Markos, along with thousands of other people, waited outside the cemetery for his turn to visit the grave. Another crack rang out as a firebomb exploded in the distance. Near the black cloud that rose up from the street, white clouds of teargas rose and mixed with it in the air. His clothes smelled like that, both smoky and sweet. A news helicopter hung in the hazy air, filming him and the rest of the massive crowd.


“This trage”This tragedy cannot be resolved by burning and destroying the property of people who themselves have problems,” dy cannot be resolved by burning and destroying the property of people who themselves have problems.”

– Greece’s Orthodox Church Leader, Archbishop Ieronymos.


A lone policeman stood in the middle of the road, trash and debris littering the street. Paper bags, broken bottles, rocks. Behind him a dumpster was overturned. The smoke in the air was glowing from the streetlights, a fire burned down the road from an overturned car. He stood with his riot shield, still secured to his arm, down at his side, alone in the street. He used his free arm to adjust his gas mask. He looked down the street, lined on both sides with looted shops, their windows broken out. It was December 7th, 55.4°F, with variable winds of 3.5 mph. The sky was Mostly Cloudy.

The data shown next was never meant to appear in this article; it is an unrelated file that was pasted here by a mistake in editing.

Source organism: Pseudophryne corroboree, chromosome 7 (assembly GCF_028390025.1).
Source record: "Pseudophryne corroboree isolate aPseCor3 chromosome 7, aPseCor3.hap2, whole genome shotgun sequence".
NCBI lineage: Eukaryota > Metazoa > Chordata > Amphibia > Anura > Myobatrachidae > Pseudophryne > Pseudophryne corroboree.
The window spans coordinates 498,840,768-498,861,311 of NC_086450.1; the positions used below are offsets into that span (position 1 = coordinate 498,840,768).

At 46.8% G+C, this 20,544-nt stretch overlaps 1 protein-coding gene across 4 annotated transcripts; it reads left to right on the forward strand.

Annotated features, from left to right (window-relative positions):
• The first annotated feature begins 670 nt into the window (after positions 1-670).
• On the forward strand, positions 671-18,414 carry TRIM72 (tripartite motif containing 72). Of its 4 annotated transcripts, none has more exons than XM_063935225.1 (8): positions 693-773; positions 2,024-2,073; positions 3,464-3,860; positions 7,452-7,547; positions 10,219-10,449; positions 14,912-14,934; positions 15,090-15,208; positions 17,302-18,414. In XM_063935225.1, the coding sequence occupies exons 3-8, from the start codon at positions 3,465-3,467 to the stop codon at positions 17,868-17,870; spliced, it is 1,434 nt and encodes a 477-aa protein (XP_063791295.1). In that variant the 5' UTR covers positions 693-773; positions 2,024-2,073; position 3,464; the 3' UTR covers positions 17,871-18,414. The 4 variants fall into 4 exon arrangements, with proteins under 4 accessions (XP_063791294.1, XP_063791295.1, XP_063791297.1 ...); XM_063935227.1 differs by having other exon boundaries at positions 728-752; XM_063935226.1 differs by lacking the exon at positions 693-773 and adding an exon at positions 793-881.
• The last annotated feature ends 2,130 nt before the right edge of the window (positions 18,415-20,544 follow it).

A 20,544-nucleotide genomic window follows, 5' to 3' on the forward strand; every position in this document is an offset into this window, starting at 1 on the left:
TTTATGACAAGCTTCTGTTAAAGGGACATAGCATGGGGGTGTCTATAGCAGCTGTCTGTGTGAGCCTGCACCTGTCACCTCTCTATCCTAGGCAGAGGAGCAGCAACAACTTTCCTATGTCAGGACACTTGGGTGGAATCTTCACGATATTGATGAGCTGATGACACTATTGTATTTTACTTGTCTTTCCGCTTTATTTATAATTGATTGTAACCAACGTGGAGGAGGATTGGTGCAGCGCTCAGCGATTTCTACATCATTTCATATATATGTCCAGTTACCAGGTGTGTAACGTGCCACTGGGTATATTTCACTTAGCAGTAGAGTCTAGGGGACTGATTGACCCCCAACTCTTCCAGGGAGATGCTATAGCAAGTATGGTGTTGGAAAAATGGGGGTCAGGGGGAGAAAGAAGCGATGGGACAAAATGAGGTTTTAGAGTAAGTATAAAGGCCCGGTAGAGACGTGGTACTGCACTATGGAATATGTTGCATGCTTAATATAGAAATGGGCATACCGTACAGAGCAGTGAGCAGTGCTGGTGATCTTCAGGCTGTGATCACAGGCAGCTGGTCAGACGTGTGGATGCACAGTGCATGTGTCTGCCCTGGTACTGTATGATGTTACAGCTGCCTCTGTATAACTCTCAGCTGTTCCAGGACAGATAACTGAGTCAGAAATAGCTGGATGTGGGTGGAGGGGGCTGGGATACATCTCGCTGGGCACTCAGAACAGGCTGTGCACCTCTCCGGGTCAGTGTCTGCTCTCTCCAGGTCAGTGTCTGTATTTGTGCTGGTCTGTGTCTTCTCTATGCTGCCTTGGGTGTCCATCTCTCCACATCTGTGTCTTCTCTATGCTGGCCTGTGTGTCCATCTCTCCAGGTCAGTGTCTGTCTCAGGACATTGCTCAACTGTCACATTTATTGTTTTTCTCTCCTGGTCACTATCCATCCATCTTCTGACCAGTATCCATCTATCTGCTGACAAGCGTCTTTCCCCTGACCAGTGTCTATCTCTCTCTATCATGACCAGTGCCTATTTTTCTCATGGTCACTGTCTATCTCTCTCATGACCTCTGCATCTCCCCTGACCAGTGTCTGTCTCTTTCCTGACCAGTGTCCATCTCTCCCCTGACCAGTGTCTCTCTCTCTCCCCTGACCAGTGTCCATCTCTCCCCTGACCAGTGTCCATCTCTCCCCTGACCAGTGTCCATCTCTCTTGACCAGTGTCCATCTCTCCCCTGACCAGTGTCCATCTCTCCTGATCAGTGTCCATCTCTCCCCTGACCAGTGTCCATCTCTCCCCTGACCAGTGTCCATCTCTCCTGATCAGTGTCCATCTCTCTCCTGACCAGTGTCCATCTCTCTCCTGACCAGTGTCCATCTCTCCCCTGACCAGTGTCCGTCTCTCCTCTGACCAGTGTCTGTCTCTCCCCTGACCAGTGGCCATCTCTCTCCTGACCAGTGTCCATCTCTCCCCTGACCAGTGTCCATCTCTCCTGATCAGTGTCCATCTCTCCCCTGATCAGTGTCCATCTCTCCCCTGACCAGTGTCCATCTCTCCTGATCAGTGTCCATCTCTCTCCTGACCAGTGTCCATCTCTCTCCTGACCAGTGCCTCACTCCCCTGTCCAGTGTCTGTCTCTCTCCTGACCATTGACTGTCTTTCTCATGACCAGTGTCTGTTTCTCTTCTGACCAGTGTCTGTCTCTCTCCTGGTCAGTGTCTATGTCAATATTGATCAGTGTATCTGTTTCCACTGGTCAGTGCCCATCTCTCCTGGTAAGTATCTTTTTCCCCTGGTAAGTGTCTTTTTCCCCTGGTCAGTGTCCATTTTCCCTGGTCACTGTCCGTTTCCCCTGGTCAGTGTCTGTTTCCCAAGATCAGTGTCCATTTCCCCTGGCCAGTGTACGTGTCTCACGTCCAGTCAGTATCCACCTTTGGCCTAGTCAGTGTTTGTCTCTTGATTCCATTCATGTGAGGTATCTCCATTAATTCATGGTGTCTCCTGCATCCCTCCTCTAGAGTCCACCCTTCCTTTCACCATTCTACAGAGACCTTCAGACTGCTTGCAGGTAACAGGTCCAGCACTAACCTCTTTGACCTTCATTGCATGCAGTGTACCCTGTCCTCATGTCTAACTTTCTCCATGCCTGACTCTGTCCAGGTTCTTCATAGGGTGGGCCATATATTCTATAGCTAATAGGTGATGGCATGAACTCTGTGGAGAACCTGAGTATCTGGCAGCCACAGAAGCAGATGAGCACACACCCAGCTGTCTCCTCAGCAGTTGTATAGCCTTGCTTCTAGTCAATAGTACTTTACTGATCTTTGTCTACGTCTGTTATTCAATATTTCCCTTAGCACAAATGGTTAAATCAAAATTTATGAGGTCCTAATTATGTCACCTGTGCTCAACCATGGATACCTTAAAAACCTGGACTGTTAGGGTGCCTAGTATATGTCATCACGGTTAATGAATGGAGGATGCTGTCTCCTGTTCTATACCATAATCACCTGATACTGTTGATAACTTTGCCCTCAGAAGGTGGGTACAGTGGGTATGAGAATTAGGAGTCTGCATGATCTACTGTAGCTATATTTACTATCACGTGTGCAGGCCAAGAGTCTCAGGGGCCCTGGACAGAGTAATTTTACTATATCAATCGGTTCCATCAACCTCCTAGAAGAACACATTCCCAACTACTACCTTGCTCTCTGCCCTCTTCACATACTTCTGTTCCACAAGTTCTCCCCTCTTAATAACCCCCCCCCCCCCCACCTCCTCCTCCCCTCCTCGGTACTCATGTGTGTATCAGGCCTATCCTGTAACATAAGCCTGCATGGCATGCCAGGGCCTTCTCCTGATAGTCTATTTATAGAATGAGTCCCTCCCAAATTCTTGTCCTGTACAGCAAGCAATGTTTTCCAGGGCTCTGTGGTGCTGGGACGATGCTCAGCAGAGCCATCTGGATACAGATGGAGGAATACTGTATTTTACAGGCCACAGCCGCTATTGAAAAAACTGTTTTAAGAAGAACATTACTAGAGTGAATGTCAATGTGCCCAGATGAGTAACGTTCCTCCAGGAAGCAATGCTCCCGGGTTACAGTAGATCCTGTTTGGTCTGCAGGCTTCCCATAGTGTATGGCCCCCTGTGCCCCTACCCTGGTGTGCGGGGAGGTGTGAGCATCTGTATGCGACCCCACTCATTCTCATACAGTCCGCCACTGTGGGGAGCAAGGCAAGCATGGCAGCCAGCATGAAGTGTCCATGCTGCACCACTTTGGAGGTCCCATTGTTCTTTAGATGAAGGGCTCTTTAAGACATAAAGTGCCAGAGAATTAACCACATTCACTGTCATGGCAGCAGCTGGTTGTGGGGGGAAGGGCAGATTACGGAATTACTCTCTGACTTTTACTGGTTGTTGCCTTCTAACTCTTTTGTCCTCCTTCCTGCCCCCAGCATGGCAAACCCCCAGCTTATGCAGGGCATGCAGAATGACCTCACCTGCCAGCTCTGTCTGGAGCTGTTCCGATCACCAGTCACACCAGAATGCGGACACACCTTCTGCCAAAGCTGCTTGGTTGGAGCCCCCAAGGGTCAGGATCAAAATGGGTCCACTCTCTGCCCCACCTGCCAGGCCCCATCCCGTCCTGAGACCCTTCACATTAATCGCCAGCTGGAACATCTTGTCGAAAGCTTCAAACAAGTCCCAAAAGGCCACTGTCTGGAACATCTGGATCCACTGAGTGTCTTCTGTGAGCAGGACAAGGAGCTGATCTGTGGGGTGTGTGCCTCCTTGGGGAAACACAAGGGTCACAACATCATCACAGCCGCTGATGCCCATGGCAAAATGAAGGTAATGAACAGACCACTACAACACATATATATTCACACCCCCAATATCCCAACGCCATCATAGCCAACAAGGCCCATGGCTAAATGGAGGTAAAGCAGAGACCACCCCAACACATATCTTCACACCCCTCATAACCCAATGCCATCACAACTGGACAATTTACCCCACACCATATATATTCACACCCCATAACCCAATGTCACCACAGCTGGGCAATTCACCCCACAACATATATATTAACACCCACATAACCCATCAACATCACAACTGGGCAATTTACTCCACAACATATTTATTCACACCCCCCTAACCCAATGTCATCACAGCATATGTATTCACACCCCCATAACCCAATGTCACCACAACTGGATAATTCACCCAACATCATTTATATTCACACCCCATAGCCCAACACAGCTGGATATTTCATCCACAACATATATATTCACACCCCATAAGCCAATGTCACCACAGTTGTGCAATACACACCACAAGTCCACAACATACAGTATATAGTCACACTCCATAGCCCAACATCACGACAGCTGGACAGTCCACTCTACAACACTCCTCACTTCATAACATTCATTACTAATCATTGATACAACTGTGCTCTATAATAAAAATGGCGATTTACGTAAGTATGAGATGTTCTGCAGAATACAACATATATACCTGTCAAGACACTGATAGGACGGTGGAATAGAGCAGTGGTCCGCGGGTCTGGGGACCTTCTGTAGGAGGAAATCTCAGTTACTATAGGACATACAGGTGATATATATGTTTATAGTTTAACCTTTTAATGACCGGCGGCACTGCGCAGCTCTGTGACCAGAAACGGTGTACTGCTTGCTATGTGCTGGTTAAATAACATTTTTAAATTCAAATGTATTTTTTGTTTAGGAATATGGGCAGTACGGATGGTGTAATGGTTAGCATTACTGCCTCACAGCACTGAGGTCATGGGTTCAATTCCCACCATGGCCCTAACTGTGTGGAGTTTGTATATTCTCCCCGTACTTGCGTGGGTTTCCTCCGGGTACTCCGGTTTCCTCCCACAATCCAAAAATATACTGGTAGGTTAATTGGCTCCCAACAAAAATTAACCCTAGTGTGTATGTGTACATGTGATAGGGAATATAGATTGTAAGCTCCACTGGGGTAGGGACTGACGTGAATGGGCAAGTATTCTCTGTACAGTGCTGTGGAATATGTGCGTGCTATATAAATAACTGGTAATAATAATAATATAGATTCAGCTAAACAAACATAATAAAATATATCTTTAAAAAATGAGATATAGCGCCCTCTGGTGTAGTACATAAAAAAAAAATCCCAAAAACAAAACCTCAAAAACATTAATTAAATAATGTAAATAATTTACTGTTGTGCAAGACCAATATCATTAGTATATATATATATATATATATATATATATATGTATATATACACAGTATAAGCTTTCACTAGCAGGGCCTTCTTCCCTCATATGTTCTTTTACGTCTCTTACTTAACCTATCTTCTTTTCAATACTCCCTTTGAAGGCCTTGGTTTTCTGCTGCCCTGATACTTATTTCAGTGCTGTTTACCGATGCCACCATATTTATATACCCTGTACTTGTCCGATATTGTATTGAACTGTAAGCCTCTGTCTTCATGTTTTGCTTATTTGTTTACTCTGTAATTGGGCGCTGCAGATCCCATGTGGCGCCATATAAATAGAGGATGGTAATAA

“There will be no leniency to whoever is responsible for the boy’s death – but no one has the right to use it as an excuse for raw violence.”

– Prime Minister Costas Karamanlis